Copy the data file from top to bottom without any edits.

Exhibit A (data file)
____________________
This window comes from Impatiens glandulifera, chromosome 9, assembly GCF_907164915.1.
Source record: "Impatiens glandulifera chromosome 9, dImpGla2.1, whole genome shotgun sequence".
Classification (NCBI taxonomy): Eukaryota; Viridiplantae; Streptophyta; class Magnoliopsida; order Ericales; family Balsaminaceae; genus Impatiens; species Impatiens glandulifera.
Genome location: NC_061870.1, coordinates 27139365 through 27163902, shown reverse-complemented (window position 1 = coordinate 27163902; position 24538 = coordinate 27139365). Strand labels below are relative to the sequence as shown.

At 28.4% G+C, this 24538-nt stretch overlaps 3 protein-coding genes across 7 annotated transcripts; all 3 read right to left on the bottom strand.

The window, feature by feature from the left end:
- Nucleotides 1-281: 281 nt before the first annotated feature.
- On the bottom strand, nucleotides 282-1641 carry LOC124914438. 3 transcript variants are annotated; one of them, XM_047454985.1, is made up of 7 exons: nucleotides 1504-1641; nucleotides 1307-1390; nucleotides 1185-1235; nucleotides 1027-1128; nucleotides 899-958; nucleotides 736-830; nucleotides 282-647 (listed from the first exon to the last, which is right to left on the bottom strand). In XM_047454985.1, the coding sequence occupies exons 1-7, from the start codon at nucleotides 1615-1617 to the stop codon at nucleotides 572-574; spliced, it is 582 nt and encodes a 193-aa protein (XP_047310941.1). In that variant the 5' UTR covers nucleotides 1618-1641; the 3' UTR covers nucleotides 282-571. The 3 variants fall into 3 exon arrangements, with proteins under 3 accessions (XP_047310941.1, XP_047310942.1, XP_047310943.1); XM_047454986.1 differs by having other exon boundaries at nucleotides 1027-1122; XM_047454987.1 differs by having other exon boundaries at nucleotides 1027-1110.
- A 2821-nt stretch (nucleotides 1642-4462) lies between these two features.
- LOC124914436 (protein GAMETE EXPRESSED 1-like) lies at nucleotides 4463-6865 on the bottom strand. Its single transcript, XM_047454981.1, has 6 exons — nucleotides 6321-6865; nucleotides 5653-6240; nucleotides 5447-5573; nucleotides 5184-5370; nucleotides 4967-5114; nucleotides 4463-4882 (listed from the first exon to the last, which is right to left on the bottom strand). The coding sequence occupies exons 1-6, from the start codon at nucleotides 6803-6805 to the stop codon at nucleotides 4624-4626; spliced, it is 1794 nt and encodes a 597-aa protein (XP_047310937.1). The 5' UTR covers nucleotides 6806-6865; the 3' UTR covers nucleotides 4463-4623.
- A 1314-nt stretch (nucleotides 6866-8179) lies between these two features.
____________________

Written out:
This window comes from Impatiens glandulifera, chromosome 9, assembly GCF_907164915.1.
Source record: "Impatiens glandulifera chromosome 9, dImpGla2.1, whole genome shotgun sequence".
Classification (NCBI taxonomy): Eukaryota; Viridiplantae; Streptophyta; class Magnoliopsida; order Ericales; family Balsaminaceae; genus Impatiens; species Impatiens glandulifera.
Genome location: NC_061870.1, coordinates 27139365 through 27163902, shown reverse-complemented (window position 1 = coordinate 27163902; position 24538 = coordinate 27139365). Strand labels below are relative to the sequence as shown.

At 28.4% G+C, this 24538-nt stretch overlaps 3 protein-coding genes across 7 annotated transcripts; all 3 read right to left on the bottom strand.

The window, feature by feature from the left end:
- Nucleotides 1-281: 281 nt before the first annotated feature.
- On the bottom strand, nucleotides 282-1641 carry LOC124914438. 3 transcript variants are annotated; one of them, XM_047454985.1, is made up of 7 exons: nucleotides 1504-1641; nucleotides 1307-1390; nucleotides 1185-1235; nucleotides 1027-1128; nucleotides 899-958; nucleotides 736-830; nucleotides 282-647 (listed from the first exon to the last, which is right to left on the bottom strand). In XM_047454985.1, the coding sequence occupies exons 1-7, from the start codon at nucleotides 1615-1617 to the stop codon at nucleotides 572-574; spliced, it is 582 nt and encodes a 193-aa protein (XP_047310941.1). In that variant the 5' UTR covers nucleotides 1618-1641; the 3' UTR covers nucleotides 282-571. The 3 variants fall into 3 exon arrangements, with proteins under 3 accessions (XP_047310941.1, XP_047310942.1, XP_047310943.1); XM_047454986.1 differs by having other exon boundaries at nucleotides 1027-1122; XM_047454987.1 differs by having other exon boundaries at nucleotides 1027-1110.
- A 2821-nt stretch (nucleotides 1642-4462) lies between these two features.
- LOC124914436 (protein GAMETE EXPRESSED 1-like) lies at nucleotides 4463-6865 on the bottom strand. Its single transcript, XM_047454981.1, has 6 exons — nucleotides 6321-6865; nucleotides 5653-6240; nucleotides 5447-5573; nucleotides 5184-5370; nucleotides 4967-5114; nucleotides 4463-4882 (listed from the first exon to the last, which is right to left on the bottom strand). The coding sequence occupies exons 1-6, from the start codon at nucleotides 6803-6805 to the stop codon at nucleotides 4624-4626; spliced, it is 1794 nt and encodes a 597-aa protein (XP_047310937.1). The 5' UTR covers nucleotides 6806-6865; the 3' UTR covers nucleotides 4463-4623.
- A 1314-nt stretch (nucleotides 6866-8179) lies between these two features.